Posts Tagged ‘parties’
April 27, 2015 | by Sadie Stein
Urban life is full of glorious opportunities to hear people talking to themselves. I don’t mean mentally ill people; it doesn’t delight me to see somebody visibly ill. No, what I mean is the triumph of unself-consciousness that you can regularly witness on the streets, where all of us reliably utter short, throwaway remarks to no one in particular. We don’t do this for others’ benefit, but when someone else overhears such a remark, everything comes together and harmonizes and, for all the world, it’s as if life has a narrator. E.g.: Read More »
April 7, 2015 | by Sadie Stein
Reading about the parties of decades past, it sometimes seems they were all similar, and all awful—or at least that they had an intolerably high jerk quotient. Think of the celebrations in Cheever novels, or O’Hara stories: full of jerks, everyone drunk and uncouth and parochial.
It should come as no shock that Vladimir Nabokov took a jaundiced view of the midcentury American party. In fact, were I some hapless Wellesley or Ithaca hostess, you couldn’t have paid me enough to invite him to a dinner or sherry hour, even after he became a literary sensation. Imagine the appraisal you’d be in for—his curled lip, his chilly politeness, his scathing mental commentary, his careful evasion of the menu’s vulgarities. For your trouble, you’d be caricatured, at best, as some sort of composite Charlotte Haze–esque grotesque, fawning over his manners and dripping with self-assured provincialism. And that would be the good outcome. It’s hard to think of someone you’d want less at a midcentury faculty tea, save maybe a seething Shirley Jackson.
The following comes from Nabokov’s 1951 story “The Vane Sisters.” Read More »
December 19, 2014 | by Colin Fleming
The great English tradition of Christmas ghost stories.
I’ve long thought of Christmastime as a season of mostly pleasant intrusions: thirty or so days of remembering to tend, checklist style, to the latest pressing bit of Yuletide business that comes racing back to you. The well wishes. The trip to the Home Depot. The seasonal ales.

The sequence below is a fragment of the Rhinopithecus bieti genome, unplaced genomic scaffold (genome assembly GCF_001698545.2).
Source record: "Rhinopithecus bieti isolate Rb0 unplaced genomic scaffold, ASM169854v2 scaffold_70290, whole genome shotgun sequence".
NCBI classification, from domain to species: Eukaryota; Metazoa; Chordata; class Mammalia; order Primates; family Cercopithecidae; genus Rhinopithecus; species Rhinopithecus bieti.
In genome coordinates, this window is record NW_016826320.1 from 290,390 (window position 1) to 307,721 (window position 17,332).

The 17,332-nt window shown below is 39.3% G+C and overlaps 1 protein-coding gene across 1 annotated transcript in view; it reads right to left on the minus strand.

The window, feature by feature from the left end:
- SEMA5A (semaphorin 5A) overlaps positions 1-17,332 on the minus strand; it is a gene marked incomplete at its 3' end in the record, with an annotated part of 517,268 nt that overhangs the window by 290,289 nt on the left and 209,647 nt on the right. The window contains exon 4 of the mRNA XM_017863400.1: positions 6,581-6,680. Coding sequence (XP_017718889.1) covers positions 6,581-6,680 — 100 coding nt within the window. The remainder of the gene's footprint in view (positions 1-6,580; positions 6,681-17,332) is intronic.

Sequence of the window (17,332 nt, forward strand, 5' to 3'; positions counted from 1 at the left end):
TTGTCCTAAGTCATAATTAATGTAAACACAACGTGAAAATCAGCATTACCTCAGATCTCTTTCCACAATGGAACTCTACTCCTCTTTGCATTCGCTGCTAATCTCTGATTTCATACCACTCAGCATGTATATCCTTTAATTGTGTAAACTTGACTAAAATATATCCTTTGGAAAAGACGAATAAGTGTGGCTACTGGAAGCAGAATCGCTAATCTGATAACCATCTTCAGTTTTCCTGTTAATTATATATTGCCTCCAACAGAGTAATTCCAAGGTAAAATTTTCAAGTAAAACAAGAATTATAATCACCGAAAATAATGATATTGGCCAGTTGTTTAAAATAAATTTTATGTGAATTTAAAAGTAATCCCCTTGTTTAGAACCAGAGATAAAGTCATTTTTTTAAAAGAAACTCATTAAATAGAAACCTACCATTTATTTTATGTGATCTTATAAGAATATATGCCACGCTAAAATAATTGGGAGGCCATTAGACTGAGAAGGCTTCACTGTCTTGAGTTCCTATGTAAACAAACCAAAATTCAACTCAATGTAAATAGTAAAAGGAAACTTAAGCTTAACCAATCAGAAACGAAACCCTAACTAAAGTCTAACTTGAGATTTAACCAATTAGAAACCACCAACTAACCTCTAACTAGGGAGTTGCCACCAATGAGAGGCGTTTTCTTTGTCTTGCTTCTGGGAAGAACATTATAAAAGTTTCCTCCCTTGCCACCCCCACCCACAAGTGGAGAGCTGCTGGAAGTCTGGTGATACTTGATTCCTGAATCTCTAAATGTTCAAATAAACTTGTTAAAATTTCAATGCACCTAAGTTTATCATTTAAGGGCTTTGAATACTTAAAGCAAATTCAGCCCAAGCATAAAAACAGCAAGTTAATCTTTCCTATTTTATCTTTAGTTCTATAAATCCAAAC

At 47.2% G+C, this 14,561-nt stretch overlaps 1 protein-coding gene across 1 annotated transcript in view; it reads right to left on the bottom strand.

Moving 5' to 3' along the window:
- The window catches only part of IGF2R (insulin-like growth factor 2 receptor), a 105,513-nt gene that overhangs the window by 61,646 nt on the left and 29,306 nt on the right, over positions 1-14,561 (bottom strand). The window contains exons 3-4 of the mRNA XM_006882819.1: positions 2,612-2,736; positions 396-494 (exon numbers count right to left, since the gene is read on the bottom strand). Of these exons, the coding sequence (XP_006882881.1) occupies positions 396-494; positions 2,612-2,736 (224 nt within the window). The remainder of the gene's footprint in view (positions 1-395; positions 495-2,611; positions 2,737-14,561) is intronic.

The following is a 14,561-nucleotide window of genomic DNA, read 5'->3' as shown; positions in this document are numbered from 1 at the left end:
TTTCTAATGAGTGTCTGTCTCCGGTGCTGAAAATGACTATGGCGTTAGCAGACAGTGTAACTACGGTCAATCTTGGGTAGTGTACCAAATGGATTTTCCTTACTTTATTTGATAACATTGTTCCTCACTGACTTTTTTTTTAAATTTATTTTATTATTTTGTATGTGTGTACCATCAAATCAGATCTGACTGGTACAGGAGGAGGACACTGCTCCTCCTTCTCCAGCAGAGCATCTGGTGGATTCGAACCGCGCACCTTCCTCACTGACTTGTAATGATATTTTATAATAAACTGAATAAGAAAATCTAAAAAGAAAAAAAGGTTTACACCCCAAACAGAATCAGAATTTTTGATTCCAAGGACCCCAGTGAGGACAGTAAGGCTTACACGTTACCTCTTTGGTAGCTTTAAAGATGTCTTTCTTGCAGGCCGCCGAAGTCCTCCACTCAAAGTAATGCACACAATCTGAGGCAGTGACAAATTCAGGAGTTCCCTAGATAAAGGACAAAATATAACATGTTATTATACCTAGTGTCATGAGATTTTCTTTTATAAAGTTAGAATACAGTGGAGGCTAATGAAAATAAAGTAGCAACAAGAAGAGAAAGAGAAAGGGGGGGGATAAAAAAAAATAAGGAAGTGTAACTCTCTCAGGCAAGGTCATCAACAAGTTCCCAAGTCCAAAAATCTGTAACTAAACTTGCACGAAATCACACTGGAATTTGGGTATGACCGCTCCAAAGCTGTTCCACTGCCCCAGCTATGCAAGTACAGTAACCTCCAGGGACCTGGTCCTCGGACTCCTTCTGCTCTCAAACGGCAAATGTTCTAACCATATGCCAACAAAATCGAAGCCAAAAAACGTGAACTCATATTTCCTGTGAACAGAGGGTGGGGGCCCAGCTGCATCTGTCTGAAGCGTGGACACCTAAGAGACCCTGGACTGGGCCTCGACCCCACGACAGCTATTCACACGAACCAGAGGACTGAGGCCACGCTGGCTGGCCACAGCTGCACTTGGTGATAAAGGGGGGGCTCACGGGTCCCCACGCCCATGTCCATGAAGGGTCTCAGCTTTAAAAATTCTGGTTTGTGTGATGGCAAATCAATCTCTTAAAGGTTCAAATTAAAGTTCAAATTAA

This is the Fezziwig side of Christmas, that portion that makes you look up the word wassail when you encounter it and think, Ah, that would be fun. But what of the darker elements of Christmas—and what of Christmas for those people who enjoy making merry most years but may have hit upon a bit of a tricky patch? What succor of the season might they find at the proverbial inn?
Having experienced both sides of Christmas, there is but one constant I am aware of that serves you well both in the merriest of times and in the darkest: the classic English Christmas ghost story. You’d think Halloween would be the holiday that elicits the best macabre stories, but you’re going to want to check that opinion and get more on the Snow Miser side of the equation. Time was the English loved to scare you out of your mind come December, but in a fun way that resulted in stories well afield of your typical ghost story outing. Read More »
September 30, 2014 | by Sadie Stein
I have always planned to one day throw a big party and give everyone a survey at the door. Here is what it would say:
Hi! My name is: _______________________
☐ The Host
☐ The Hostess